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When is a Claim Really a Claim?

Colm O’Connor, Business Consultancy Team Lead EMEA, FINEOS

On a daily basis hundreds of thousands of different insurance claims are registered across multiple lines of business via an ever-increasing set of communication mediums. This continuously expanding volume of data prompts many questions for the insurance industry; not least a potential need to more clearly define the very essence of what actually constitutes an insurance claim.

One basic interpretation is that an insurance claim is the formal request to an insurer for payment based on the terms of an insurance policy. This  however raises an immediate question – what is a ‘formal’ request? Is it the completion of a claim form or is it the initial contact with the insurer to notify of the loss? Furthermore, does the ease with which claim notifications can be made, make this too loose an interpretation in the modern instant communication era helping to fuel a perception of a rampant claims culture?

Conversely – what if a formal claim request is never actually made and all monies due remain unclaimed as beneficiaries remain oblivious to the fact that they have legitimate entitlements? Recent estimates in the US place the volume of such monies at $1 billon within the Life Insurance industry alone (NBC News / ConsumerReport.com; March 2013). Insurers are obliged to and do make appropriate proactive efforts to identify such beneficiaries, but what is less clear is how these scenarios are incorporated into claim volumes.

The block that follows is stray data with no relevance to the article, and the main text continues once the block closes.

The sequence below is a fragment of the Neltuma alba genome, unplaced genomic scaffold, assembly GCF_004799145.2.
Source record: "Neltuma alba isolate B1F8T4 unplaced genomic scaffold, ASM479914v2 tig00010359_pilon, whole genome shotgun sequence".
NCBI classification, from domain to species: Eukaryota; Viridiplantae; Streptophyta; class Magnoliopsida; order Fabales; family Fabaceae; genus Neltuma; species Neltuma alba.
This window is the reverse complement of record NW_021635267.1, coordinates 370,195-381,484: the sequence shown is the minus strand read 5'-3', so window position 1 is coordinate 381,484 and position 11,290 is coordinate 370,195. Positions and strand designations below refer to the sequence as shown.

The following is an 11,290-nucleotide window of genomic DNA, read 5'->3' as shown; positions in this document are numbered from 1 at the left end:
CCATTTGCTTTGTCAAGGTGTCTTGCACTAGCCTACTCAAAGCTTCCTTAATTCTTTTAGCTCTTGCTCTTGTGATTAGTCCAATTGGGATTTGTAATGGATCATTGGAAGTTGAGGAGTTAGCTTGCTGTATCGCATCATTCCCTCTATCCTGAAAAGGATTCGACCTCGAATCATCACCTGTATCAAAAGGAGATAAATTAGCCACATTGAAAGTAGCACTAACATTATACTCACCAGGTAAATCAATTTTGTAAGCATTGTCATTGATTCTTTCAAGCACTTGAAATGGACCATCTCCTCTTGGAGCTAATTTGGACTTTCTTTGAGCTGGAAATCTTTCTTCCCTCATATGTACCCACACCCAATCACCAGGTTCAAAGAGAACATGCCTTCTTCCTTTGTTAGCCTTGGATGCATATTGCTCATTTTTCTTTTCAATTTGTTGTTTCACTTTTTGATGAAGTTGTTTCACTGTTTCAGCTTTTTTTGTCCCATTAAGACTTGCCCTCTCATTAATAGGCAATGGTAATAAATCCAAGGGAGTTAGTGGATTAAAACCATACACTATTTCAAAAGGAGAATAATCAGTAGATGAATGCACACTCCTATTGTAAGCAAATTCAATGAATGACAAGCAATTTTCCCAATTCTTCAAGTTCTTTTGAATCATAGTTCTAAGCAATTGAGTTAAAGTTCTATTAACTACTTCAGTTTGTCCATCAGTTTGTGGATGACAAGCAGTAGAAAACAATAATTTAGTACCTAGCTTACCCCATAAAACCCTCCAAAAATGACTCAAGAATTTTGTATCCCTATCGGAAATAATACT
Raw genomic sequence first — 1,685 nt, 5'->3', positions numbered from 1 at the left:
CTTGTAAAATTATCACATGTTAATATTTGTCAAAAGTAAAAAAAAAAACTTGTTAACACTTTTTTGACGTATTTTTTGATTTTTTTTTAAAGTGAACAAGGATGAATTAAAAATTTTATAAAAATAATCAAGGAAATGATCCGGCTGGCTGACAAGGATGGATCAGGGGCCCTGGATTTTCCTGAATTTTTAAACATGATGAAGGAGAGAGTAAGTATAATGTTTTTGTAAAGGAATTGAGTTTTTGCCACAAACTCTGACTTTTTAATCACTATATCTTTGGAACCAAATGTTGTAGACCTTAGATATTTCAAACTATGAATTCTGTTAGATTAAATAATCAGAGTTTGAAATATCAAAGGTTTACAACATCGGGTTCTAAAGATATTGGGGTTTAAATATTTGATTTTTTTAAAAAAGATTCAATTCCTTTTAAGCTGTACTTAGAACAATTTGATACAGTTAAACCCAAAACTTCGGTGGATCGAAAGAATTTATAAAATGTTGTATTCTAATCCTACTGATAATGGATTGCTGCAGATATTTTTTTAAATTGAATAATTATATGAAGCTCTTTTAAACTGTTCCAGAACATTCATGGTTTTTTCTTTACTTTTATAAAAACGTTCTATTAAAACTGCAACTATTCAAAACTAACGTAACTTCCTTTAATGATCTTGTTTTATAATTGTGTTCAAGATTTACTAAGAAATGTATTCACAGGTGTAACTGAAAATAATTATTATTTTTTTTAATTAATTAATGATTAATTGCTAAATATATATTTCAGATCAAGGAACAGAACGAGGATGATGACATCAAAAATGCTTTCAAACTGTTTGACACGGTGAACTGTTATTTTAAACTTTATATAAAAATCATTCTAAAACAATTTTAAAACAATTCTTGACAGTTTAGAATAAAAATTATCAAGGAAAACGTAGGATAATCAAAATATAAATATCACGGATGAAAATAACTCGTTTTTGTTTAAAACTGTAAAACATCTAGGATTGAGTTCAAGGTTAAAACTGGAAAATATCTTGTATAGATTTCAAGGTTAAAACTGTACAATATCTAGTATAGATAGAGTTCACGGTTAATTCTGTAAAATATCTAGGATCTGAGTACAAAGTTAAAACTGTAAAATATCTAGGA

Hence, defining what constitutes a claim is certainly a challenging question, but certainly one worth posing.  Given the range of products and industry diversity, it is difficult to see industry consensus being reached quickly on this question; it is essential however that the individual insurance carrier has an answer to this question which is both clearly measurable and accurate.  This can then be used as a principal when implementing controls around key claim decision points such as:

  • Distinguishing between requests for information and formal claims.
  • Allocating claims for review to appropriately qualified staff.
  • Quickly closing and categorizing claims which are without foundation – in particular those for which no policy coverage exists. A conservative approach to this is to deny the claim, but potentially it may be appropriate to simply close and not render a denial decision.
  • Fraud controls.
  • Proactively managing beneficiary information when it is known an insured has passed away.
  • Ensuring compliance with national, state and other regulatory authorities.

Claims management is continuously evolving –within this context it is important that the insurer evaluates their definition of what constitutes a claim to ensure that legitimate claims receive the attention they require, erroneous claims are quickly identified and efficiently dealt with via intelligent business rules and proactive steps are taken to ensure that all potential sources of claims are identified and followed-up.